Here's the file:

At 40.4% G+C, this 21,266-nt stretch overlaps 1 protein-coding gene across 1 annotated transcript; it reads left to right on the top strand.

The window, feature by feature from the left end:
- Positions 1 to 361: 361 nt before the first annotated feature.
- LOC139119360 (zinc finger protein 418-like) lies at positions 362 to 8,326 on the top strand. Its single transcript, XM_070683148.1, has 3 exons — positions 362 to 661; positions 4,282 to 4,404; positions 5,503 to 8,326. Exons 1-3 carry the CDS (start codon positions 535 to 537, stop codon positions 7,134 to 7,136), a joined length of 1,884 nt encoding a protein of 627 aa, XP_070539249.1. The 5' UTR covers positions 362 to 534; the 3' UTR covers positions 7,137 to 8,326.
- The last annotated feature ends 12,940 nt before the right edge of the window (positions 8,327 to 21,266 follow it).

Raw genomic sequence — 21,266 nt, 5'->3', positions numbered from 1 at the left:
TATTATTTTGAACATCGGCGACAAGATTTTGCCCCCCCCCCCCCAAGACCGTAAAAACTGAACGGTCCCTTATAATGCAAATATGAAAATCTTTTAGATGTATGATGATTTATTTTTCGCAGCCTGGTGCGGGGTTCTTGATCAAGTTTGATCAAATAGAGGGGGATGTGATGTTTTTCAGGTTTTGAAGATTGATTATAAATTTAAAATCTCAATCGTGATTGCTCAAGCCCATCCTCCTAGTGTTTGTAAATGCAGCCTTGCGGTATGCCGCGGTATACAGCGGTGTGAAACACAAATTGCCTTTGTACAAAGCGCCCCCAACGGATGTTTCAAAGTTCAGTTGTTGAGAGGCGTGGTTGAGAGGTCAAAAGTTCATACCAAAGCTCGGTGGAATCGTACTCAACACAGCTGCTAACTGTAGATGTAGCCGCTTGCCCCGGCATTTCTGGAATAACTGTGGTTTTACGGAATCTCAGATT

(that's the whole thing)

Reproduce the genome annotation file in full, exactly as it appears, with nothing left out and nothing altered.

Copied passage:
At 40.4% G+C, this 21,266-nt stretch overlaps 1 protein-coding gene across 1 annotated transcript; it reads left to right on the top strand.

The window, feature by feature from the left end:
- Positions 1 to 361: 361 nt before the first annotated feature.
- LOC139119360 (zinc finger protein 418-like) lies at positions 362 to 8,326 on the top strand. Its single transcript, XM_070683148.1, has 3 exons — positions 362 to 661; positions 4,282 to 4,404; positions 5,503 to 8,326. Exons 1-3 carry the CDS (start codon positions 535 to 537, stop codon positions 7,134 to 7,136), a joined length of 1,884 nt encoding a protein of 627 aa, XP_070539249.1. The 5' UTR covers positions 362 to 534; the 3' UTR covers positions 7,137 to 8,326.
- The last annotated feature ends 12,940 nt before the right edge of the window (positions 8,327 to 21,266 follow it).

Raw genomic sequence — 21,266 nt, 5'->3', positions numbered from 1 at the left:
TATTATTTTGAACATCGGCGACAAGATTTTGCCCCCCCCCCCCCAAGACCGTAAAAACTGAACGGTCCCTTATAATGCAAATATGAAAATCTTTTAGATGTATGATGATTTATTTTTCGCAGCCTGGTGCGGGGTTCTTGATCAAGTTTGATCAAATAGAGGGGGATGTGATGTTTTTCAGGTTTTGAAGATTGATTATAAATTTAAAATCTCAATCGTGATTGCTCAAGCCCATCCTCCTAGTGTTTGTAAATGCAGCCTTGCGGTATGCCGCGGTATACAGCGGTGTGAAACACAAATTGCCTTTGTACAAAGCGCCCCCAACGGATGTTTCAAAGTTCAGTTGTTGAGAGGCGTGGTTGAGAGGTCAAAAGTTCATACCAAAGCTCGGTGGAATCGTACTCAACACAGCTGCTAACTGTAGATGTAGCCGCTTGCCCCGGCATTTCTGGAATAACTGTGGTTTTACGGAATCTCAGATT